One of the main characters of After the Quake (the play at Pi Theatre in Vancouver) is a frog, a six-foot tall frog that walks and talks and tries to save Tokyo from an earthquake by battling the angry Worm underneath the city. Not only does Frog manage to defeat Worm, he does so while having an existential crisis: he knows he is frog, but he also knows that, at least in some way, he is wholly unfrog.
This is one of the several plot lines of the play adapted from Haruki Murakami's story collection After the Quake. At times the adaptation (by Frank Galati, associate director of the Goodman Theatre in Chicago) works very well: the dialogue is funny and the characters interact easily and naturally. However, the narration, of which there is much, approximates novelspeak: that form of writing meant only for reading to oneself, never to be spoken out loud. This novelspeak is most recognizable by sentences that start with gerunds (verbs ending in -ing). The proof: when narrating, the actors, a dynamic and capable cast, spoke in awkward rhythms and sounded like they were reciting lines they had memorized rather than telling the audience a story.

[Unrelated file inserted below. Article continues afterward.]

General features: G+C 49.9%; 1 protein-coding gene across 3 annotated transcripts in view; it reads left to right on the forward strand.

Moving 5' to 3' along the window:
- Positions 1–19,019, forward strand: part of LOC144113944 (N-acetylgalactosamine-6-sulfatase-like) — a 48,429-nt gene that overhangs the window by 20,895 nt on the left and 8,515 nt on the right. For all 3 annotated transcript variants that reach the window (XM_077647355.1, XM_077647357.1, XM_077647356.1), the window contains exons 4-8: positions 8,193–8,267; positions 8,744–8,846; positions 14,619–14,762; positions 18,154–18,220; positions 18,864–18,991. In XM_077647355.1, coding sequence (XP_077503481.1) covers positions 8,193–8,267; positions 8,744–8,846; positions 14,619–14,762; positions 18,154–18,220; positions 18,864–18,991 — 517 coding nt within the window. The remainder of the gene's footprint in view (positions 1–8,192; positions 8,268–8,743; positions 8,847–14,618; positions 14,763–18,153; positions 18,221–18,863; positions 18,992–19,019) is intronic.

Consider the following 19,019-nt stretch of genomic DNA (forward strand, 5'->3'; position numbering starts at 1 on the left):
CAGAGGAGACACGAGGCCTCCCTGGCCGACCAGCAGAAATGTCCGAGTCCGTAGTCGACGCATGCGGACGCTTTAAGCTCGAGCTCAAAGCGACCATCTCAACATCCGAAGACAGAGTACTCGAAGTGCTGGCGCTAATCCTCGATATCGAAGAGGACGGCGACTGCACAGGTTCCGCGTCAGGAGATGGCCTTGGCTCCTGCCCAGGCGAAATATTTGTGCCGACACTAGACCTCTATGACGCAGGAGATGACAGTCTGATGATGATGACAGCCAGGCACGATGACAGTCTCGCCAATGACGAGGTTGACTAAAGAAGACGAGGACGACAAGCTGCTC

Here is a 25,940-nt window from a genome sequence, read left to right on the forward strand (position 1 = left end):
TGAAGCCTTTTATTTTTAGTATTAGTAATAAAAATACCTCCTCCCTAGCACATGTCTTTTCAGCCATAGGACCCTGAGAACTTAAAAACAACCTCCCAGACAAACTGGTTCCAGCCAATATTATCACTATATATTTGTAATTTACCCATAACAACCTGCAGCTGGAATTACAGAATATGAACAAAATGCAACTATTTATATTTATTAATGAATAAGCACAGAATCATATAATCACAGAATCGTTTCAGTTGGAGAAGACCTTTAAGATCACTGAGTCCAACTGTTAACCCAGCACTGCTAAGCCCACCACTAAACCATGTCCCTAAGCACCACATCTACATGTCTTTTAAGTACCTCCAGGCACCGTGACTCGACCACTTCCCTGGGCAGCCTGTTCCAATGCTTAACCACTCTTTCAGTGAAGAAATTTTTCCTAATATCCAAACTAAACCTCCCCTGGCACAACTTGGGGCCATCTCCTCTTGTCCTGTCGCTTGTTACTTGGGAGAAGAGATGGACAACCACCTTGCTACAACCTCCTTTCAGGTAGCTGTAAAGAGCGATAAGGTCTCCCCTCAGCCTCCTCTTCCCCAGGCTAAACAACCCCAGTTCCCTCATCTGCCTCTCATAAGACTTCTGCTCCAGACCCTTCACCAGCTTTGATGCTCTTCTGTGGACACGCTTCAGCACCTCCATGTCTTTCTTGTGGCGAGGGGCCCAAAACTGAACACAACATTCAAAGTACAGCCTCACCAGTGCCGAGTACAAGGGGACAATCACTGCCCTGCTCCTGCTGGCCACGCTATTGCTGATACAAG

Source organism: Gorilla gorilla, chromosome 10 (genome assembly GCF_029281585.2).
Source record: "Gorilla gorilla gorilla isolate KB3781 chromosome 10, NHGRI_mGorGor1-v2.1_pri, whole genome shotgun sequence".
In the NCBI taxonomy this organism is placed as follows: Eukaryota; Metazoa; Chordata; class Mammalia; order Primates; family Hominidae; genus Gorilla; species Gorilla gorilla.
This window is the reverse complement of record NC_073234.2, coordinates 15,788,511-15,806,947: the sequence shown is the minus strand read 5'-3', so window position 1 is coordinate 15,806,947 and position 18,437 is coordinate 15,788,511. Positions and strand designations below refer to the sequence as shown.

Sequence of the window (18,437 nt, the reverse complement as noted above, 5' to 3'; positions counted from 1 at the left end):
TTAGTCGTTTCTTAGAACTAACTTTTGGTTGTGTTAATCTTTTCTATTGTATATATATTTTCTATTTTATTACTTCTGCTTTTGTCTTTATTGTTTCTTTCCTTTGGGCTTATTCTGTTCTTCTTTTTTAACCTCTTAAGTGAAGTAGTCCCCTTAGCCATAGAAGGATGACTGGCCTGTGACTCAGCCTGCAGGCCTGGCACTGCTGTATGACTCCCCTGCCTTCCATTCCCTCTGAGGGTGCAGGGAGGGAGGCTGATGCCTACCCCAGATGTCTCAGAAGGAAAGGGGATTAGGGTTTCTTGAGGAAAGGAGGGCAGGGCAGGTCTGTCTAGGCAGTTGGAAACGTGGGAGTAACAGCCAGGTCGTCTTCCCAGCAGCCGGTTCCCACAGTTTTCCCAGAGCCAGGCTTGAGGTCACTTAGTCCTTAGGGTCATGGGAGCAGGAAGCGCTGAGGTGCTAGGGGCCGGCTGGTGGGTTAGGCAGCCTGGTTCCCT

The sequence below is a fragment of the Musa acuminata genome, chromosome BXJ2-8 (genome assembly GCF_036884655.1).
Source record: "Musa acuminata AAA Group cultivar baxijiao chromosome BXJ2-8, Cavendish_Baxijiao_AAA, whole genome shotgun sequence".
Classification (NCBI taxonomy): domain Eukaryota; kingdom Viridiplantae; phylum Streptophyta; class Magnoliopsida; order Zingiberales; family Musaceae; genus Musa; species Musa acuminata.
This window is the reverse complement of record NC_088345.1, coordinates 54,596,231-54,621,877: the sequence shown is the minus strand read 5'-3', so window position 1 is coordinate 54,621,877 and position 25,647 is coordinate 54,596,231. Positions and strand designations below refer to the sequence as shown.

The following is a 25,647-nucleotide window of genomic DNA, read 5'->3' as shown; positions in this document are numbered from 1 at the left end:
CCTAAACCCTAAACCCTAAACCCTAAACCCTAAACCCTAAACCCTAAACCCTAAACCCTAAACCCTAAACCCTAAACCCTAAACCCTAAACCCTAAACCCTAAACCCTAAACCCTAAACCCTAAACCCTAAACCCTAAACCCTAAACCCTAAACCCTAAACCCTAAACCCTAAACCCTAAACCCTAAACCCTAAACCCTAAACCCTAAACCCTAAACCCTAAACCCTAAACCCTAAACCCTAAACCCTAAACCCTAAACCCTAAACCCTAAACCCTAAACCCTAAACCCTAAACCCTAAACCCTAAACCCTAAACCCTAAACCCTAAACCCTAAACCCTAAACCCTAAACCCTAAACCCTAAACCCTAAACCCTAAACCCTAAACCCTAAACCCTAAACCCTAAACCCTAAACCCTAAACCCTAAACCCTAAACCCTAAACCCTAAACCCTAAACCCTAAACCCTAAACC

Still, the plot lines were strong enough to keep the audience engaged, and the dialogue caused uproarious laughter. In the end, the audience gave a standing ovation, which might be the best indication of whether to see the play.
After the Quake
November 19 – December 2, 2009
Directed by Craig Hall and Richard Wolfe | Starring Manami Hara, Alessandro Juliani, Kevan Ohtsji, Tetsuro Shigematsu and Leina Dueck
Pi Theatre 1555 West 7th Ave. Vancouver